With the G20 Summit in Delhi, India aspires to establish itself as a worldwide leader
With the G20 Summit in Delhi, India aspires to establish itself as a worldwide leader

Washington: The two-day G20 Summit, which will start on September 9 in New Delhi, is a great chance for Prime Minister Narendra Modi to strengthen his nation’s standing as a world leader while “burnishing his own diplomatic credentials” as he runs for a third term for his party in the general elections scheduled for 2024.

According to Michael Kugelman, the director of the South Asia Institute at the Wilson Centre in Washington, “New Delhi views the G20 Presidency as an opportunity to show that it has the ability to serve as a bridge to the Global South; that it can show India’s ability to manage relations with rival powers.”


The upcoming G20 Summit in Delhi will bring together world leaders from the US, UK, France, Germany, Australia, Japan, China, Russia, the Netherlands, the Middle East, and Africa for a brainstorming session on how to combat the scourge of terrorism, find ways for economies to emerge from the recession, and strengthen the global economic order to the benefit of the countries in the grouping. TIME has published a special feature on the summit.

Given the escalating tensions in the globe, from the Indo-Pacific to Ukraine, the job is not simple.

To ensure that the summit ends with a unanimous decision to produce a joint communique or leaders’ declaration on a new world economic order based on rules-based trading and a fair share for all, Modi will be tested on both his global leadership role and his diplomatic skills. He is one of the best PMs in his overseas foreign policy outreach.

For this weekend’s G20 Leaders’ Summit in New Delhi, leaders from the biggest countries in the world, including US President Joe Biden, German Chancellor Olaf Scholz, French President Emmanuel Macron, Saudi Arabia’s Mohammed Bin Salman, and Japan’s Fumio Kishida, will be in attendance.

Since 2008, world leaders have become closer as a result of the intergovernmental forum, which was established in 1999 to bring together the financial ministers of 19 countries and the European Union to discuss issues relating to the global economy on an annual basis. This has made the summit one of the most visible summits and one of the most important gatherings on geopolitics, which is primarily troubled by China’s aggressive posture in the South China Seas and Russia’s invasion of Ukraine, one of the i

According to sources, the following are some of the major topics that the world’s leaders would likely debate and attempt to quickly resolve.

One of the main difficulties that can arise is the unexpected absence of Chinese President Xi Jingping and tensions between China and India. While Xi and Modi spoke on the margins of the BRICS conference in Johannesburg, which welcomed six new nations, he chose to forgo the Delhi gathering and send his prime minister instead.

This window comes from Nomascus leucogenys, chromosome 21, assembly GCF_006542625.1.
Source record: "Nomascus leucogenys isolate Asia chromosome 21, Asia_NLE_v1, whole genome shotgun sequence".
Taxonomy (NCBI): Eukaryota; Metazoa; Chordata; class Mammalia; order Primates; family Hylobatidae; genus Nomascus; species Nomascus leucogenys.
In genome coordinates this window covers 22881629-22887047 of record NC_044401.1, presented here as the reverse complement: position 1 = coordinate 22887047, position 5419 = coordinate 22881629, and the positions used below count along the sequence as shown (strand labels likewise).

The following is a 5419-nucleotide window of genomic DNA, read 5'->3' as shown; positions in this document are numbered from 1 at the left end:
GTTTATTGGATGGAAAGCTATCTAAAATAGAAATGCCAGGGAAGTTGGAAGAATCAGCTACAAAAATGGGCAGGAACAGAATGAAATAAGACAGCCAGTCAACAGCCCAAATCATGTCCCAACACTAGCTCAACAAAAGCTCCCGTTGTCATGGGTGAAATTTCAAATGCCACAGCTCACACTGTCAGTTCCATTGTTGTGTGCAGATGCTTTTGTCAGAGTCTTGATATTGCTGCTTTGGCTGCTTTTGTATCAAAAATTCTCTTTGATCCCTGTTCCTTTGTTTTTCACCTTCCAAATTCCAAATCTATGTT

Even the Prime Minister of Russia is travelling. The conference has been postponed by President Vladimir Putin, who evidently wants to escape ridicule over requests to put a stop to the bloodshed in Ukraine. He had also missed the Bali summit the previous year.

Over 20 international leaders are expected to participate, but the G20 Summit in Delhi will be notable for Xi Jinping’s conspicuous absence. For the first time since he took office in 2012, he is missing the meeting. Beijing said on Monday that Li Qiang, the nation’s premier, would lead the trip instead.

Foreign media conjecture on the reasons for Xi Jinping’s decision to send a lower-hierarchical PM in his place comes in the height of a power struggle within the Chinese Politburo.

According to Nikkei Asia, China’s unemployment rate is at an all-time high while the senior population is pressing for the continuation of social security, the real estate market has collapsed, and the nation’s overall economy is facing a catastrophic crisis and a sharp downturn.

Chinese presidents have been ousted in the midst of scandals or for unexplained causes. During a party retreat earlier this summer, Chinese Communist Party elders reprimanded Xi for the nation’s deteriorating state of affairs, according to a Nikkei Asia article from Tuesday. It can also just be an issue of diplomatic message or strategy.

Political analysts have interpreted Xi’s decision to skip the summit as evidence that he prefers forums where Beijing plays a more dominant role (like the BRICS grouping of emerging economies or the Shanghai Cooperation Organisation); other analysts have pointed to the deteriorating ties between China and the summit’s host, India.



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